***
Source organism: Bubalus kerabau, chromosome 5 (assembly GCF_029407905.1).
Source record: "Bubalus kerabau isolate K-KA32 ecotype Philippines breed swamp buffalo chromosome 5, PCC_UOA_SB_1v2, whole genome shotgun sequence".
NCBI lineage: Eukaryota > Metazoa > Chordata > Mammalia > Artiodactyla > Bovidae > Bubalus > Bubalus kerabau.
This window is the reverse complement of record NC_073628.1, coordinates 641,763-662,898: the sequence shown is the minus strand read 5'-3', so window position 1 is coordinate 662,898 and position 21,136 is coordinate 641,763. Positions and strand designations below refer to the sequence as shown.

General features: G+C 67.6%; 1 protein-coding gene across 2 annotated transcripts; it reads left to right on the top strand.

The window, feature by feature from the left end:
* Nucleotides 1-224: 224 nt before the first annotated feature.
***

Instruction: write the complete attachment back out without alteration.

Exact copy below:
Source organism: Bubalus kerabau, chromosome 5 (assembly GCF_029407905.1).
Source record: "Bubalus kerabau isolate K-KA32 ecotype Philippines breed swamp buffalo chromosome 5, PCC_UOA_SB_1v2, whole genome shotgun sequence".
NCBI lineage: Eukaryota > Metazoa > Chordata > Mammalia > Artiodactyla > Bovidae > Bubalus > Bubalus kerabau.
This window is the reverse complement of record NC_073628.1, coordinates 641,763-662,898: the sequence shown is the minus strand read 5'-3', so window position 1 is coordinate 662,898 and position 21,136 is coordinate 641,763. Positions and strand designations below refer to the sequence as shown.

General features: G+C 67.6%; 1 protein-coding gene across 2 annotated transcripts; it reads left to right on the top strand.

The window, feature by feature from the left end:
* Nucleotides 1-224: 224 nt before the first annotated feature.